What Is an Intercompany Products Suits Exclusion?
An intercompany products suits exclusion is an insurance policy endorsement that excludes coverage for claims made by one named insured against another named insured. Intercompany products suits exclusions are most commonly found in insurance policies purchased by companies with large operations, especially operations in which subsidiaries buy and sell goods and services to other subsidiaries.
- An intercompany products suits exclusion is an insurance policy endorsement that excludes coverage for claims made by one named insured against another named insured.
- Intercompany products suits exclusions are most commonly found in large companies' insurance policies since it's common that subsidiaries buy and sell goods with other subsidiaries.
- Intercompany products suits exclusions are used to prevent an insurer from being responsible for cross liability, which deals with whether parties named in an insurance policy can sue each other.
Understanding Intercompany Products Suits Exclusions
Intercompany products suits exclusions are most frequently attached to commercial policies, such as general liability and commercial umbrella policies. Commercial liability policies typically treat each insured and named insureds as if they each had their own policy.
Intercompany products suits exclusions are used to prevent an insurer from being responsible for cross liability, which deals with whether parties named in an insurance policy can sue each other. Cross liability refers to the liability of one insured party in an insurance contract to another party on the same contract.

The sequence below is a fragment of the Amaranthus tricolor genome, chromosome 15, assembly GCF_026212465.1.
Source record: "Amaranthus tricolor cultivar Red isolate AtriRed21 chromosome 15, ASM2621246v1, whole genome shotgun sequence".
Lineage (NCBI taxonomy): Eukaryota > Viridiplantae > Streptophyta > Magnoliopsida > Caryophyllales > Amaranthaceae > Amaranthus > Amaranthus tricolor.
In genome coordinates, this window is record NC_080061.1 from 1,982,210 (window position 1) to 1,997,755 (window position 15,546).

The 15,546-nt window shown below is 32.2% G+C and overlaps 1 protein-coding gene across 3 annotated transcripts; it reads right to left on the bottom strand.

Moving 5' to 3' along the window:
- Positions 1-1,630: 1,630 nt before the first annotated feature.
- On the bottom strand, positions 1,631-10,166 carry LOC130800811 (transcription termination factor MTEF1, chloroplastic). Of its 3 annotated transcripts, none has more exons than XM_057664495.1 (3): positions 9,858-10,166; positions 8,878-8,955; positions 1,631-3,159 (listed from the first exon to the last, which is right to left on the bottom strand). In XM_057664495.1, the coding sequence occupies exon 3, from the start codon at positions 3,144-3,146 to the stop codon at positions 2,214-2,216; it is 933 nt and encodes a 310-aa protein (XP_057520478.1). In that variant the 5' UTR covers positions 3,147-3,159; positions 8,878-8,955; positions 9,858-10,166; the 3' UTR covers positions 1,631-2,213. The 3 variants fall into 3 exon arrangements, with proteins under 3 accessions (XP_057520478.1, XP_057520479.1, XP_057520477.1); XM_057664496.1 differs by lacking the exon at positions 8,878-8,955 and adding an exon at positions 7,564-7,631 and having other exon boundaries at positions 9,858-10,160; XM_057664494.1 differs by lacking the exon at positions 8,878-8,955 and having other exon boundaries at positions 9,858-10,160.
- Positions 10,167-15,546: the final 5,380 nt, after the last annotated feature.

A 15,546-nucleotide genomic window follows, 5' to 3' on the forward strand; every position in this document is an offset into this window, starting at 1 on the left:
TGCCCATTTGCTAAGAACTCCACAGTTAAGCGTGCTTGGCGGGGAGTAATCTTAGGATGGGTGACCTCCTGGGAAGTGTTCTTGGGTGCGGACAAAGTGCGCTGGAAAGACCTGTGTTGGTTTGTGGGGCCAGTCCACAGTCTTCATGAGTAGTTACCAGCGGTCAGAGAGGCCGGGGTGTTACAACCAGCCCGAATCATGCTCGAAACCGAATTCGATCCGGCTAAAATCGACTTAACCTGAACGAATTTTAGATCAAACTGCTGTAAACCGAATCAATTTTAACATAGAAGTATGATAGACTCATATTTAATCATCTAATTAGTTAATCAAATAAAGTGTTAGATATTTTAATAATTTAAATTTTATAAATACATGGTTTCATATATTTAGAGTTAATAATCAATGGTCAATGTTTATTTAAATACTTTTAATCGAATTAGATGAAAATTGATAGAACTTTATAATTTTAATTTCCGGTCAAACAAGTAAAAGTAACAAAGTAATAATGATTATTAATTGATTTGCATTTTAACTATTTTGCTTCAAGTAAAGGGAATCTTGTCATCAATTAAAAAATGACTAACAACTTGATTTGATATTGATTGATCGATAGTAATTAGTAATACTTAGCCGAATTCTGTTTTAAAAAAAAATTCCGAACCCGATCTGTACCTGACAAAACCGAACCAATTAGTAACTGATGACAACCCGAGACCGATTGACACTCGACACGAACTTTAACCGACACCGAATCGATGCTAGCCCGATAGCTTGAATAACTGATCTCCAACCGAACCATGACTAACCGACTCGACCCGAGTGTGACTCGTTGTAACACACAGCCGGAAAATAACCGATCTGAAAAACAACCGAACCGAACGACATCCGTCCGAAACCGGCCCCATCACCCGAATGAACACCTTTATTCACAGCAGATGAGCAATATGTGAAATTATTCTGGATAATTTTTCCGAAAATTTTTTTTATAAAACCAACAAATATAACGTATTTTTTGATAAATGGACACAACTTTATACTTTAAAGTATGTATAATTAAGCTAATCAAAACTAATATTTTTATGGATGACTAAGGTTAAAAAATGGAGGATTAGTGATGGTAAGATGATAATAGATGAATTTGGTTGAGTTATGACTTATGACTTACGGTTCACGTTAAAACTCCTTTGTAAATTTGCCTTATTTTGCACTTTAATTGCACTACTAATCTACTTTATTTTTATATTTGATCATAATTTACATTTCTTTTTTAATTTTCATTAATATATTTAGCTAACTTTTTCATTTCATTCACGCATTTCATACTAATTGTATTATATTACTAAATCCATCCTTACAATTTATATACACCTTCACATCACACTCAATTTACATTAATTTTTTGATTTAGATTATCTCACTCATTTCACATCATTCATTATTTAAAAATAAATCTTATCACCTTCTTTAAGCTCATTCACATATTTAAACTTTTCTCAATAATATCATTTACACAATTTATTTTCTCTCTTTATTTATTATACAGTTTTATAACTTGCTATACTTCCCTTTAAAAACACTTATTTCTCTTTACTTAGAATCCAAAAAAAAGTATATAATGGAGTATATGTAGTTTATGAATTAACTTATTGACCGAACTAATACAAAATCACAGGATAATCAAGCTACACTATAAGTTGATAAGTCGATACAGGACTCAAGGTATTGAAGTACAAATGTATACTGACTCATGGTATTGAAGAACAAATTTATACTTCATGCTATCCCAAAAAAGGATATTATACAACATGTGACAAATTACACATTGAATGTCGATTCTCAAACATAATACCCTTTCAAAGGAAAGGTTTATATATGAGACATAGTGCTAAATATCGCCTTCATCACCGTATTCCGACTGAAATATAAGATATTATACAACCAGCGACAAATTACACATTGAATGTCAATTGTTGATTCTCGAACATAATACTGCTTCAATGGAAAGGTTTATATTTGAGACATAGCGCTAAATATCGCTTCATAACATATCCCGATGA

For example, an automobile manufacturer may have subsidiaries that assemble automobiles as well as subsidiaries that create the parts that are used in the vehicle assembly. The subsidiary responsible for producing the bumpers used on the vehicle sends a shipment of poor quality items to the assembly plant, though this is only discovered several months after the vehicles are shipped to market.
Both the subsidiaries are listed on the commercial policy, and the assembly plant sues the component plant for the cost of the recall. The separation of insurance clauses treats both subsidiaries as if they had their own policy. Unless there is an intercompany products suits exclusion, the insurer would be responsible for the claims.
Intercompany products suits exclusions and other cross-liability endorsements are unnecessary when a commercial general liability policy has a severability of interest provision. If two unrelated companies are both included in the same policy, which can occur if a business contract requires a contractor to be named as an additional insured, the named insured will want the subcontractor to still be responsible for any liability it may have to the named insured.
Example Contract Clause of Intercompany Products Suits Exclusion
The language that might be found on an insurance policy with a clause for intercompany products suits exclusion can say: "This insurance does not apply to any claim for damages by any Named Insured against another Named Insured because of 'bodily injury' or 'property damage' arising directly or indirectly out of 'your products' and included within the 'products-completed operations hazard.'"
Example of an Intercompany Suit
Intercompany suits between insureds often involve an additional insured that has sued a named insured. For example, suppose that a property owner named Austin Properties hires Adam's Painting to paint an office building Austin Properties owns. A contract between Austin Properties and Adam's Painting requires Adam's to cover Austin Properties as an additional insured under Adam's liability policy.
When Adam's Painting begins work on the project, one of its employees sustains a head injury on the job and files a claim under Adam's Painting's workers' compensation policy. After collecting workers' compensation benefits, the employee files a lawsuit against Austin Properties. His suit claims that the window frame was not attached to the building. Austin Properties was aware of this fact before the accident but failed to warn Adam's Painting of the danger.
Austin Properties responds by filing a lawsuit against Adam's Painting. Austin Properties says that it informed Adam's Painting about the loose window frame but Adam's Painting was negligent in failing to notify the employee of the danger so Adam's Painting is responsible for the injury.